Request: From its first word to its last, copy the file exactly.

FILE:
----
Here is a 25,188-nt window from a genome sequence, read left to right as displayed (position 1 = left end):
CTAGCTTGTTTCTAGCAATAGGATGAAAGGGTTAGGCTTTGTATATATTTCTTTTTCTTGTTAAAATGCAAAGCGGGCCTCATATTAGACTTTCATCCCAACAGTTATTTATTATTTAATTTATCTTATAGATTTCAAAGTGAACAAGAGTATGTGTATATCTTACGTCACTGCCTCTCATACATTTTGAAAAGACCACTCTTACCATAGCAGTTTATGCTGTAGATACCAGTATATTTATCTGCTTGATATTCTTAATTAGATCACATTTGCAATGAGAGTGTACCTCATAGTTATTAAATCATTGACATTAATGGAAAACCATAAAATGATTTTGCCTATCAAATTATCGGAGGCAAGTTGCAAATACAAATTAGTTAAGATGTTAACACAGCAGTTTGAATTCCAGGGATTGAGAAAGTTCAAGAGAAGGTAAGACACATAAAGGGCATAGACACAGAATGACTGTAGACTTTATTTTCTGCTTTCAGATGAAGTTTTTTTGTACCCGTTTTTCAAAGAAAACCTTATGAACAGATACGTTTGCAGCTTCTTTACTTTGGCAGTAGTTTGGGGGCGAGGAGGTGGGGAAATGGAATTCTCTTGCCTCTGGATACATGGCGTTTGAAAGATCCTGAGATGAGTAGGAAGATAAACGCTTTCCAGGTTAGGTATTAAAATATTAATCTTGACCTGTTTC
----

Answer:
Here is a 25,188-nt window from a genome sequence, read left to right as displayed (position 1 = left end):
CTAGCTTGTTTCTAGCAATAGGATGAAAGGGTTAGGCTTTGTATATATTTCTTTTTCTTGTTAAAATGCAAAGCGGGCCTCATATTAGACTTTCATCCCAACAGTTATTTATTATTTAATTTATCTTATAGATTTCAAAGTGAACAAGAGTATGTGTATATCTTACGTCACTGCCTCTCATACATTTTGAAAAGACCACTCTTACCATAGCAGTTTATGCTGTAGATACCAGTATATTTATCTGCTTGATATTCTTAATTAGATCACATTTGCAATGAGAGTGTACCTCATAGTTATTAAATCATTGACATTAATGGAAAACCATAAAATGATTTTGCCTATCAAATTATCGGAGGCAAGTTGCAAATACAAATTAGTTAAGATGTTAACACAGCAGTTTGAATTCCAGGGATTGAGAAAGTTCAAGAGAAGGTAAGACACATAAAGGGCATAGACACAGAATGACTGTAGACTTTATTTTCTGCTTTCAGATGAAGTTTTTTTGTACCCGTTTTTCAAAGAAAACCTTATGAACAGATACGTTTGCAGCTTCTTTACTTTGGCAGTAGTTTGGGGGCGAGGAGGTGGGGAAATGGAATTCTCTTGCCTCTGGATACATGGCGTTTGAAAGATCCTGAGATGAGTAGGAAGATAAACGCTTTCCAGGTTAGGTATTAAAATATTAATCTTGACCTGTTTC